The start of the calendar New Year is a trap for me. It sets up a false expectation that change came in the night while the fireworks went off while the clock hands moved past midnight while my children slept soundly in their beds. Resolutions are made whether I meant to make them or not. Force of habit. Promises, not kept from last year, resurrect like zombies rising, arms outstretched and groaning. Remember me? They say, with voices that are eerily familiar from years of repetition. But it’s a trap. The idea that I woke to a blank wall or a deep well that formed while I slept and that the world somehow “reset” is flawed, at best. I just don’t buy it. I cannot buy it. It’s too expensive a cost because it is such a large purchase every year.

But the descent into the heart– not a deep staring into the dark once a year, but a daily, “new every morning” kind of looking, that’s an investment worth making, no matter what day of the year it is. The blank wall will be there, but great is His faithfulness. The deep dark holes in the floor will open up, but great is His faithfulness. The turning of time on the calendar will continue, along with the many and varied ways I can showcase my failings, but great is His faithfulness. Great is His faithfulness.

good things…

NearlyOrthodoxThe manuscript for my book is now heaving a sigh of relief from my laptop in the corner of the room. After the last few months of staring at it each morning at 6am and typing furiously into the computer- sometimes laughing, sometimes sobbing- I hit “print” and then pushed the silver macbook aside. I’ll let it breathe there on the drive while hard copies come with me this week to The Glen and with Dave on his trip to parts unknown. While the digital master rests, rising like bread before baking, the paper copies will be subject to line edits and commentary and blue highlighter, because blue is my favorite color. All that to say that if I’ve been absent, ignoring emails or phone calls, silent online (it happens) then this has been the cause.

Hang tight, Lovelies. Good things coming.

-mrs m.

the last supper…

The spread in the calendars divides me this year from my “western leaning” Christian friends and family. On this day, the Gregorian calendar informs us that it is Good Friday. In about 5 weeks the Julian calendar will issue its own proclamation of Good Friday and I’ll be in the throes of Holy Week finally. In between I’ll be scrounging and stockpiling marshmallow peeps and waiting.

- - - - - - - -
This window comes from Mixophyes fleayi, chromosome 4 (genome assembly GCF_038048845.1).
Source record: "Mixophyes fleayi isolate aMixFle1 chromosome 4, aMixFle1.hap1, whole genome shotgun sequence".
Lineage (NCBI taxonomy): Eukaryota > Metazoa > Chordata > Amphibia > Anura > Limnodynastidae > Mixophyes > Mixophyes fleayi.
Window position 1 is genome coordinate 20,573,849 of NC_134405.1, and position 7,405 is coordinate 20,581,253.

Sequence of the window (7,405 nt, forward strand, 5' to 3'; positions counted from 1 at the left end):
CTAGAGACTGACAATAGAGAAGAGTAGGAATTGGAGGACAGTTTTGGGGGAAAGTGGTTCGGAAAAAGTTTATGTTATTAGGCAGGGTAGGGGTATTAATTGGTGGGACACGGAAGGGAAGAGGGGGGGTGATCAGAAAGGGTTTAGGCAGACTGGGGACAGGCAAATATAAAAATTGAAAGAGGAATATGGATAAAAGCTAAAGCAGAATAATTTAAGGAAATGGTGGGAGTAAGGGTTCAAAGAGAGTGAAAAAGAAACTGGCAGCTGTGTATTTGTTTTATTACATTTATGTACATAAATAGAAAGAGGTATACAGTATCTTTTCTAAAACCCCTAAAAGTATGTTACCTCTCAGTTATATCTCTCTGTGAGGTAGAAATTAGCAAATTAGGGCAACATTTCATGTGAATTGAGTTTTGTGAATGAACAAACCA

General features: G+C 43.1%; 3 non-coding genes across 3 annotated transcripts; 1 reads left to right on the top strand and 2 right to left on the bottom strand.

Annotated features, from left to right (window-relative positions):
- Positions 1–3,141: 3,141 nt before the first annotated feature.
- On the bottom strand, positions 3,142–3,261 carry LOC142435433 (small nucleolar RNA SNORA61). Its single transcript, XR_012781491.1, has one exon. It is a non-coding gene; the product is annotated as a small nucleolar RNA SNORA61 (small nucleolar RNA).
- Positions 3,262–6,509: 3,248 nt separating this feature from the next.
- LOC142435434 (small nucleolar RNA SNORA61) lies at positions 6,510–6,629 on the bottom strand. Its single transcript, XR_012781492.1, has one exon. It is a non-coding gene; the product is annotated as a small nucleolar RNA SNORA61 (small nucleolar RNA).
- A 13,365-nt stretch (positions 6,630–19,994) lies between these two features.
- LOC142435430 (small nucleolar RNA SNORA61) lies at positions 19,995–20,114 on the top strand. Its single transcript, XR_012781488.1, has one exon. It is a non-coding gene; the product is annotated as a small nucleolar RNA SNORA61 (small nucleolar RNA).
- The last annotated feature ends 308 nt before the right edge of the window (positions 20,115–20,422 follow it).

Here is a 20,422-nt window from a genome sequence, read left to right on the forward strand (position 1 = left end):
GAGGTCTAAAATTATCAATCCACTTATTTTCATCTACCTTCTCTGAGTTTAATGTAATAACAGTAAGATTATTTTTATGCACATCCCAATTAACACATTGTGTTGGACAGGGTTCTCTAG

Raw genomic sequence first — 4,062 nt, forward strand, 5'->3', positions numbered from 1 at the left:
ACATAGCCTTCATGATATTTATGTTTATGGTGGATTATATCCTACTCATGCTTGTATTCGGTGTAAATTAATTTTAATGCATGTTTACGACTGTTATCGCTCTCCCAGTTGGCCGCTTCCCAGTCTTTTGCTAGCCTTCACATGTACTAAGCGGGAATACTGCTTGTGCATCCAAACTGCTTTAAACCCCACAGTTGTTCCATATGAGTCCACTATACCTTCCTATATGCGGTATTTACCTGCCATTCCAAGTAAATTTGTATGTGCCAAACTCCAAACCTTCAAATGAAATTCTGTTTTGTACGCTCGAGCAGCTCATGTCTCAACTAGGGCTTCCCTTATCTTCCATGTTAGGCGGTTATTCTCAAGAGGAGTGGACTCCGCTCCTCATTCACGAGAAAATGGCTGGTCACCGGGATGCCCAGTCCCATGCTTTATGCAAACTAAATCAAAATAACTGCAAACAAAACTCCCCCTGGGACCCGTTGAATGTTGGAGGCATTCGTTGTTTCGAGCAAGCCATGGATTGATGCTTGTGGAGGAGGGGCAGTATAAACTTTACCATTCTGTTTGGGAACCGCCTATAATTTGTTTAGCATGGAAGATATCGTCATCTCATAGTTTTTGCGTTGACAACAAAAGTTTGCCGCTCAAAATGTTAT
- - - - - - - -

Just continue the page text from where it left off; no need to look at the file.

I ran across this poem today though by Ranier Maria Rilke and thought I’d post it for those of you who are embracing the dark and the hope-filled this weekend. Our calendars may not agree but the sense of what we’re doing here, why we follow this narrative and not another, on that point at least we agree.

The Last Supper

They are assembled, astonished and disturbed
round him, who like a sage resolved his fate,
and now leaves those to whom he most belonged,
leaving and passing by them like a stranger.
The loneliness of old comes over him
which helped mature him for his deepest acts;
now will he once again walk through the olive grove,
and those who love him still will flee before his sight.

To this last supper he has summoned them,
and (like a shot that scatters birds from trees)
their hands draw back from reaching for the loaves
upon his word: they fly across to him;
they flutter, frightened, round the supper table
searching for an escape. But he is present
everywhere like an all-pervading twilight-hour.

[On seeing Leonardo da Vinci’s “Last Supper”, Milan 1904.]
Translated by Albert Ernest Flemming
Rainer Maria Rilke